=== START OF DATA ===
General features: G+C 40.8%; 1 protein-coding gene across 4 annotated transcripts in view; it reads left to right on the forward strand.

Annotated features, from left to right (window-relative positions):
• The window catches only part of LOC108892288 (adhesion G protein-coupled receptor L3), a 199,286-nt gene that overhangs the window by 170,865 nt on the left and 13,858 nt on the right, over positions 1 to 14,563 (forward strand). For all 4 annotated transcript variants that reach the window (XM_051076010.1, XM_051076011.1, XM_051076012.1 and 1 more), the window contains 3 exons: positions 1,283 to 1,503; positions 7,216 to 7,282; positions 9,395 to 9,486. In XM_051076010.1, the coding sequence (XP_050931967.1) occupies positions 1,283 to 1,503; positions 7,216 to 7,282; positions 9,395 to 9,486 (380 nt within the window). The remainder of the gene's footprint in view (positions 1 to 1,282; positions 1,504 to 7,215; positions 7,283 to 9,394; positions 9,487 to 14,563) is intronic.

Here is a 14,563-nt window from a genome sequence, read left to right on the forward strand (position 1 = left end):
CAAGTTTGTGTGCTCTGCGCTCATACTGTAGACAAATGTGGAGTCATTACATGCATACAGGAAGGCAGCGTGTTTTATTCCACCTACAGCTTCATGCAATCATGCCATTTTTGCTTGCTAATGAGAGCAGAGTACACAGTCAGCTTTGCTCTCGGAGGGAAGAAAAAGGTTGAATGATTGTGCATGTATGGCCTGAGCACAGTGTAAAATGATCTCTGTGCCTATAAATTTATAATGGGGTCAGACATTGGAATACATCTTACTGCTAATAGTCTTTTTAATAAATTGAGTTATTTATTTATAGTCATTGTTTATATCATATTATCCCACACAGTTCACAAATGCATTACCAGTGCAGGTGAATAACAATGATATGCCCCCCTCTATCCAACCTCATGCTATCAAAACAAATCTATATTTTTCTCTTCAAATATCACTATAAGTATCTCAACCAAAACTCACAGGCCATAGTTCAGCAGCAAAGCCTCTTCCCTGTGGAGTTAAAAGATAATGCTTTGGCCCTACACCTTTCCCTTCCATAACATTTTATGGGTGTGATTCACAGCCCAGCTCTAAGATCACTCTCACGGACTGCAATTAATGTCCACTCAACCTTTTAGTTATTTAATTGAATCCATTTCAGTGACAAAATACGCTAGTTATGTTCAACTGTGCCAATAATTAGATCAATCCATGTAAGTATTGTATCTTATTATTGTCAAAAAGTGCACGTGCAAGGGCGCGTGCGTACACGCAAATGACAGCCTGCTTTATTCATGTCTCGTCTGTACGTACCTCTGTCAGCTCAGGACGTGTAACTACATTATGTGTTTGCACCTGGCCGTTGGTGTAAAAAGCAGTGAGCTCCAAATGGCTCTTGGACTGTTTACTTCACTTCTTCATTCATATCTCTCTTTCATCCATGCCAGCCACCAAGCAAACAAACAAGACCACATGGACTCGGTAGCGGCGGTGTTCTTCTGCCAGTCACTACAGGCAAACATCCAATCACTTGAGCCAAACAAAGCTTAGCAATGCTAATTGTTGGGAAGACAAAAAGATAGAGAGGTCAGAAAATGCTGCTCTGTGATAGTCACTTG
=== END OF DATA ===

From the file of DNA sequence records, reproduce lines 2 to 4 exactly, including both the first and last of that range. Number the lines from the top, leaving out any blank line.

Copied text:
Annotated features, from left to right (window-relative positions):
• The window catches only part of LOC108892288 (adhesion G protein-coupled receptor L3), a 199,286-nt gene that overhangs the window by 170,865 nt on the left and 13,858 nt on the right, over positions 1 to 14,563 (forward strand). For all 4 annotated transcript variants that reach the window (XM_051076010.1, XM_051076011.1, XM_051076012.1 and 1 more), the window contains 3 exons: positions 1,283 to 1,503; positions 7,216 to 7,282; positions 9,395 to 9,486. In XM_051076010.1, the coding sequence (XP_050931967.1) occupies positions 1,283 to 1,503; positions 7,216 to 7,282; positions 9,395 to 9,486 (380 nt within the window). The remainder of the gene's footprint in view (positions 1 to 1,282; positions 1,504 to 7,215; positions 7,283 to 9,394; positions 9,487 to 14,563) is intronic.

Here is a 14,563-nt window from a genome sequence, read left to right on the forward strand (position 1 = left end):